“Life would be a party it’d be everything.”
Lyrics to a pop song that’s probably forgotten by now (likely for the best). It’s a bit of throwaway garbage with about as much depth as a single sheet of printer paper. I remember hating the song when it came out. I still do, but whenever you find something particularly awful, it becomes exemplary of so many things that you hate that you think about from time to time, and it takes on a meaning of its own. Its the meaning that you’ve given it. Your loathing gives it power that it never otherwise would have had.
“All we need in this world is some love.”
Generic, cliche’s that could be interchangeable with just about anything. Meaningless lyrics spoken without any feeling, talking about things that are not felt and are not meant. Opening your mouth to fill the void with empty clutter.
It’s hard to imagine that these are idea people base their lives around. We become fixated on the idea that our manic pixie dreamboat exists. Some lover to rush into our lives, wave a magic wand and everything becomes better. We’ve long abandoned fairytales, but we still want Snow White’s Kiss, to find that the glass slipper fits, for there to be blue sparkles and everything to get happily ever after.
It all comes down to wanting to be loved, though I think there are more serious needs than that.
“If I had you, life would be a party it’d be everything.”
There it is of course, the chorus line. That catchy refrain endlessly repeated but spoken to no one person in general. It’s putting someone on a pedestal, thinking that one person is going to bring you your fairytale ending.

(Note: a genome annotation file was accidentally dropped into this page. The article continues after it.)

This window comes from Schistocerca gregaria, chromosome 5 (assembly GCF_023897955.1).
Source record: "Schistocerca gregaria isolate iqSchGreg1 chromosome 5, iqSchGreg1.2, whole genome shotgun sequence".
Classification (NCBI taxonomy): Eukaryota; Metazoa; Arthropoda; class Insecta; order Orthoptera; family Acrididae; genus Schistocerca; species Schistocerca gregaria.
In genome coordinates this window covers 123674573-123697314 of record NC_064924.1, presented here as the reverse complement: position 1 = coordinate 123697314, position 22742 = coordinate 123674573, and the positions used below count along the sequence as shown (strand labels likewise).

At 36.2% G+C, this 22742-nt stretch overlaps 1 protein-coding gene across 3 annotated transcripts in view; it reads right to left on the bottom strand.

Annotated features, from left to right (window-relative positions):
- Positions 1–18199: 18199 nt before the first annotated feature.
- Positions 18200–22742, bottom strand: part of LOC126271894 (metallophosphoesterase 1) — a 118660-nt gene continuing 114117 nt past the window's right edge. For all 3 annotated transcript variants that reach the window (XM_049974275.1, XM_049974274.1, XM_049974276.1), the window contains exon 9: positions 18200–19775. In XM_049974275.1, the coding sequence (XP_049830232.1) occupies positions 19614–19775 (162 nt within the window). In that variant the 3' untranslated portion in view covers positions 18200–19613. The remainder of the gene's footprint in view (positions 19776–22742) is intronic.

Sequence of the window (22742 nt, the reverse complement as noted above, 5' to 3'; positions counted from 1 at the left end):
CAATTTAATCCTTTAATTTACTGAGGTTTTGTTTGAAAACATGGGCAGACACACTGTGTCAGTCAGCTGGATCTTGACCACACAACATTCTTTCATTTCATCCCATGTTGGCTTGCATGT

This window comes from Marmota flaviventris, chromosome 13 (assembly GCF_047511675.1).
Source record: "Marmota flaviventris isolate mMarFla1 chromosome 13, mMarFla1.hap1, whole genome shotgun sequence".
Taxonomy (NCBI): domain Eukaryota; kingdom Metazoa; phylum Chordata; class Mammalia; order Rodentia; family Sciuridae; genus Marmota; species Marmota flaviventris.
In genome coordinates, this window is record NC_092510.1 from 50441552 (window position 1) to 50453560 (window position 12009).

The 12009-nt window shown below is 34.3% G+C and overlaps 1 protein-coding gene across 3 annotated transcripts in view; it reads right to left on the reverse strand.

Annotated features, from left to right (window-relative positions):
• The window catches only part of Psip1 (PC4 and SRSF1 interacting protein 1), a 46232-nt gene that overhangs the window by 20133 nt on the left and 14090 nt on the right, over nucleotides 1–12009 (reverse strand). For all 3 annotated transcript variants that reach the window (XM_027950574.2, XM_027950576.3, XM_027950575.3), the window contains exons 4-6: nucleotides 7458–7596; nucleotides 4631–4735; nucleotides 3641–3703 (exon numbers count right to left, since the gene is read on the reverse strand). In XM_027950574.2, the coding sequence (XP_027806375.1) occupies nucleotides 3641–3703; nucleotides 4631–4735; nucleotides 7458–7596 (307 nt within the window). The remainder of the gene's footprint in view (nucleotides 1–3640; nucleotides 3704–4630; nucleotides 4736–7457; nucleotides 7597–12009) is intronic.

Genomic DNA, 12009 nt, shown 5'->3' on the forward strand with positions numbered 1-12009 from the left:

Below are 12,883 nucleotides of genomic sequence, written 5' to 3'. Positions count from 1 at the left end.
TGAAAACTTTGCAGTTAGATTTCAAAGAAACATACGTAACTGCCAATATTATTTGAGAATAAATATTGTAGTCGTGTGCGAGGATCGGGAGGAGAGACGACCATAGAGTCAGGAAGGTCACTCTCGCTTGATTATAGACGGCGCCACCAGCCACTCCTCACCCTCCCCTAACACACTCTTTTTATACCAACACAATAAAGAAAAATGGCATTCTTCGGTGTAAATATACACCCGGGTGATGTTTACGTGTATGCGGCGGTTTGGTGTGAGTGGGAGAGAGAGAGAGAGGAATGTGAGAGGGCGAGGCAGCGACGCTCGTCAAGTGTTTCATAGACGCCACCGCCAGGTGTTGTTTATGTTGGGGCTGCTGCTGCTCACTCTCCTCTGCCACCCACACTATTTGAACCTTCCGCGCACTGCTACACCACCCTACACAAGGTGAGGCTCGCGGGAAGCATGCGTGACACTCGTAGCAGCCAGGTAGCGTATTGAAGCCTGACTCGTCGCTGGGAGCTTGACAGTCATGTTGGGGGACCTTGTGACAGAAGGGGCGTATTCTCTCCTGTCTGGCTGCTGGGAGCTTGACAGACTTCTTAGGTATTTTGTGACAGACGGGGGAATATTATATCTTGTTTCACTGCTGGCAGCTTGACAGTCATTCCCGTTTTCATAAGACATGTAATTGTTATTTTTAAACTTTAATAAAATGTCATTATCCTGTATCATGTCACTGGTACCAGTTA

Funny how something so meaningless can carry so much weight when you think about the cultural impact of all the meaningless things. Everyone is chasing the meaningless to the point where they acknowledge it in their own music and public personas in an attempt to make meaningless itself into a statement of meaning without actually meaning anything at all.
There is no depth, no substance to these concepts and yet we are drowning in them to the point that they become an endless reality. Flashing lights, smoke and mirrors, catchy hooks and broken hearts confusing a pop song with reality. People are not archetypes or saviors.
People are flawed, broken, and they can’t even save themselves let alone anyone else. When we look to others to be our guiding lights and angels we don’t see them as they are but as we want them to be. This is unfair to both them and us. Life isn’t a pop song where people explode into glitter and falling in love won’t solve all your problems. Love can be nice, and it can be terrible as well and you can fall in love with people who are terrible and quite cruel. You can fall in love all you like and your problems will still be waiting there for you.
I’m not even sure if people want love as much as they want to feel validated. They want someone to say, “Hey your existence is worthwhile.” But they need it to feel a bit deeper than that, as they won’t believe it from just anyone. So they need someone to say it over and over again. They need someone to say it every morning and every night. They need someone to say it while they’re fucking. Someone to say it in their worst moments. Someone to say it in their best. They need someone to say it so often that it becomes as meaningless and irrelevant as the pop songs on the radio.
They need to hear, “I love you.”
They need to stamp out what it actually means so that it becomes filler, a punctuation mark at the end of their sentences. They need it fed into them like an IV. They need it like a drug. Not love, just the declaration of it.
Actual love is something difficult and something that doesn’t arrive overnight. It’s an insidious creeping thing that may not happen for some of us ever at all. I’m not even sure if we understand what love truly is at all. We just keep singing songs about it and looking for it because somehow we’ve got it into our head that all we need is love. Love is all we need, love is all we need.
Love may save all you people, but it will never save me.